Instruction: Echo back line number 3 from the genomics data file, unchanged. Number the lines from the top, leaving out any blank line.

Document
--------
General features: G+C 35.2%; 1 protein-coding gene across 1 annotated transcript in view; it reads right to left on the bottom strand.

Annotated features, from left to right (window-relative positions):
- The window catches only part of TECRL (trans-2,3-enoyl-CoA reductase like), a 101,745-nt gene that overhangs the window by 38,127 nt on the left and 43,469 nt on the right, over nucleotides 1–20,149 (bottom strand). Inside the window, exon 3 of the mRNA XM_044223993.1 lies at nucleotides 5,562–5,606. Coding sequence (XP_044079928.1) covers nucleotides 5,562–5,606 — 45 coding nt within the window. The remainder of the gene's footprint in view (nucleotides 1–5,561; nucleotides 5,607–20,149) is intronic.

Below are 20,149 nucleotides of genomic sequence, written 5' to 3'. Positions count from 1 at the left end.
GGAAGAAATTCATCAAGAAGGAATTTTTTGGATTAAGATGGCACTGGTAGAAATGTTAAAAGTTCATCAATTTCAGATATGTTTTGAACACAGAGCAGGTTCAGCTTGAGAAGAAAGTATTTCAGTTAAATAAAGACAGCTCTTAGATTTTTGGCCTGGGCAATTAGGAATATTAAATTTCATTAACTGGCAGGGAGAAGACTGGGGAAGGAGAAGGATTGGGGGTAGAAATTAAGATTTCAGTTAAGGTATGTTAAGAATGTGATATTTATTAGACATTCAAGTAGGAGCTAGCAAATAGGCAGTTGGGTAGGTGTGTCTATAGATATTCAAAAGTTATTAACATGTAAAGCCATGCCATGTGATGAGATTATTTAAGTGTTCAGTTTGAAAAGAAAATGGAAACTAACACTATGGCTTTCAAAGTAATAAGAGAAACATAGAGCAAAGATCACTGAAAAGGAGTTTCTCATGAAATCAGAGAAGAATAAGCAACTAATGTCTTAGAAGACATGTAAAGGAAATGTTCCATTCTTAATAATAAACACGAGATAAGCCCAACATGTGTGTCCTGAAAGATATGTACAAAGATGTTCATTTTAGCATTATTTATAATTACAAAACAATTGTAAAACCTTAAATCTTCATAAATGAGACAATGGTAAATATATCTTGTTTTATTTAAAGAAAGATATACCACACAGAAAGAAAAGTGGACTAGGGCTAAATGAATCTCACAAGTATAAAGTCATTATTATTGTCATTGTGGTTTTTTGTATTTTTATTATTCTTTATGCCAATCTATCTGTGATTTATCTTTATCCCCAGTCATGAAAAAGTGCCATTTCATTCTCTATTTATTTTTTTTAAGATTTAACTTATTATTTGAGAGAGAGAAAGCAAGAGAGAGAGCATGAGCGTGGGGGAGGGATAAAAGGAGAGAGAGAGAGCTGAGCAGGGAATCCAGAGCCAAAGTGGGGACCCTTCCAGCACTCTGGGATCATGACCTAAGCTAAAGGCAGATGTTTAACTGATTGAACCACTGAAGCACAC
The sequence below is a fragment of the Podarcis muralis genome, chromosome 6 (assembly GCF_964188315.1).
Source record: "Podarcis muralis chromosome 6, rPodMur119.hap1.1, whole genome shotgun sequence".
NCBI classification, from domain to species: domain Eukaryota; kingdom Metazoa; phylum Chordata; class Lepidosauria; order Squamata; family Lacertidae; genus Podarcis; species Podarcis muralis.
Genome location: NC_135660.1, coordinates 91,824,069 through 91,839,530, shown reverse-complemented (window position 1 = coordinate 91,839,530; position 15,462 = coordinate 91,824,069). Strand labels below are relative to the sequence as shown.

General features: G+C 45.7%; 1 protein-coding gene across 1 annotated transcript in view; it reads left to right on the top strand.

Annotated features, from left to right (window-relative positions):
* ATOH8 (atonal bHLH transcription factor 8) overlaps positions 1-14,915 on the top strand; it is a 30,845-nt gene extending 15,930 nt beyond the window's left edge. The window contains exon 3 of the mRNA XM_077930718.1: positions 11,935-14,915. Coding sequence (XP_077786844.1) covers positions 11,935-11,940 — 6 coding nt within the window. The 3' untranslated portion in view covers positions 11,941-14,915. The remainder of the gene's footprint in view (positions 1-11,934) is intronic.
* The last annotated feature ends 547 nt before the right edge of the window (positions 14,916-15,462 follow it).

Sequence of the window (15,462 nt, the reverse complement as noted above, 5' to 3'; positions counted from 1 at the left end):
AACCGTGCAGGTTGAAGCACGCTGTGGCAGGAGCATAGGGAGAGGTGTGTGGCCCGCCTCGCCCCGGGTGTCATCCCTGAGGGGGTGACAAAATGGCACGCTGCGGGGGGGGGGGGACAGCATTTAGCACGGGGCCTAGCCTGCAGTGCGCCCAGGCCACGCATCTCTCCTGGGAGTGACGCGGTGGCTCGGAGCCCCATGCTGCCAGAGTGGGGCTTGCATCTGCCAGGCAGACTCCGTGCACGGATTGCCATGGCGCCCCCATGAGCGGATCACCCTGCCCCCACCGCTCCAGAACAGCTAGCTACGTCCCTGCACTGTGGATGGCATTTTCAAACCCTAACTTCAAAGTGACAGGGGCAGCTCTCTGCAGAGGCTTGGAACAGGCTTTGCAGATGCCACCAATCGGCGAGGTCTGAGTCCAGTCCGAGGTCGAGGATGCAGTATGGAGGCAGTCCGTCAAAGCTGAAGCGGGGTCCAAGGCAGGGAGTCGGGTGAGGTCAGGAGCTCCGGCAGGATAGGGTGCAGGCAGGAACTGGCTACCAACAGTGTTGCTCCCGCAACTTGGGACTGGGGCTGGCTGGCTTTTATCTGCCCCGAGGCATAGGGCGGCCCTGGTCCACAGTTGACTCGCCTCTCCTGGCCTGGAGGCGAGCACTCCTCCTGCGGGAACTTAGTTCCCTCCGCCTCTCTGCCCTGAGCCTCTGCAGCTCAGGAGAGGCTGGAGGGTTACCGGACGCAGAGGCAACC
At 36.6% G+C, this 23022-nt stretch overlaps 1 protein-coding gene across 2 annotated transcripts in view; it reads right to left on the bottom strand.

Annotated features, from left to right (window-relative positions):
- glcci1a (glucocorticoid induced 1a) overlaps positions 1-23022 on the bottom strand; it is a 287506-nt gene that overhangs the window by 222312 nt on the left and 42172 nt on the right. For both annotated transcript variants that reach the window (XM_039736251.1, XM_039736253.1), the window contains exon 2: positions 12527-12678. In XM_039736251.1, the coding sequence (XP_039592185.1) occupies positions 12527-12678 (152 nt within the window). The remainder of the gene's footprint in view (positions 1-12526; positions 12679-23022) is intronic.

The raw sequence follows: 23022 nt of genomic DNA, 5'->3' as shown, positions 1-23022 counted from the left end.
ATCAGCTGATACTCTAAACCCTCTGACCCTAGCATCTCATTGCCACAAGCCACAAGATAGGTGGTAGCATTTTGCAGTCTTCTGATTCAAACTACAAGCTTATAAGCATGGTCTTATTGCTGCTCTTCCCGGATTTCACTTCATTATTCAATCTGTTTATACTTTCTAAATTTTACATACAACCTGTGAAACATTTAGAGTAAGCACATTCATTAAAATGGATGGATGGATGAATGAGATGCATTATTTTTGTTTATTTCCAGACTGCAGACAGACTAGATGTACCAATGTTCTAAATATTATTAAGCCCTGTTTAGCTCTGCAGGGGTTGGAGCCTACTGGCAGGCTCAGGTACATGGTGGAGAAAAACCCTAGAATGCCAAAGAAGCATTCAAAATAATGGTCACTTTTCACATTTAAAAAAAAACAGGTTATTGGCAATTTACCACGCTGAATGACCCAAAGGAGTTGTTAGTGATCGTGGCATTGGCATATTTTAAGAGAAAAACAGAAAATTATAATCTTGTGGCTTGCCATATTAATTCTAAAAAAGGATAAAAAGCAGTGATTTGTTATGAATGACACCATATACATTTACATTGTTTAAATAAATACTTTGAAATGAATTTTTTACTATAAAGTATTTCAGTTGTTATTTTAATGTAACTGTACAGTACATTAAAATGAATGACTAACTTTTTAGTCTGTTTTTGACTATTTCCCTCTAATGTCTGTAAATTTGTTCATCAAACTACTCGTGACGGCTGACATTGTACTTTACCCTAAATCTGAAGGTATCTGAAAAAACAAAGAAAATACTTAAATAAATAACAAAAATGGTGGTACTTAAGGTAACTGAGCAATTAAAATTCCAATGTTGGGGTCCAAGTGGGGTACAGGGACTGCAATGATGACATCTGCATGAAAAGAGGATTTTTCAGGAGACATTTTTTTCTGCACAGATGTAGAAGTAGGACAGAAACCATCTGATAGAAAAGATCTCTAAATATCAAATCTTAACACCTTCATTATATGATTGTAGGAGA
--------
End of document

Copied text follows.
- The window catches only part of TECRL (trans-2,3-enoyl-CoA reductase like), a 101,745-nt gene that overhangs the window by 38,127 nt on the left and 43,469 nt on the right, over nucleotides 1–20,149 (bottom strand). Inside the window, exon 3 of the mRNA XM_044223993.1 lies at nucleotides 5,562–5,606. Coding sequence (XP_044079928.1) covers nucleotides 5,562–5,606 — 45 coding nt within the window. The remainder of the gene's footprint in view (nucleotides 1–5,561; nucleotides 5,607–20,149) is intronic.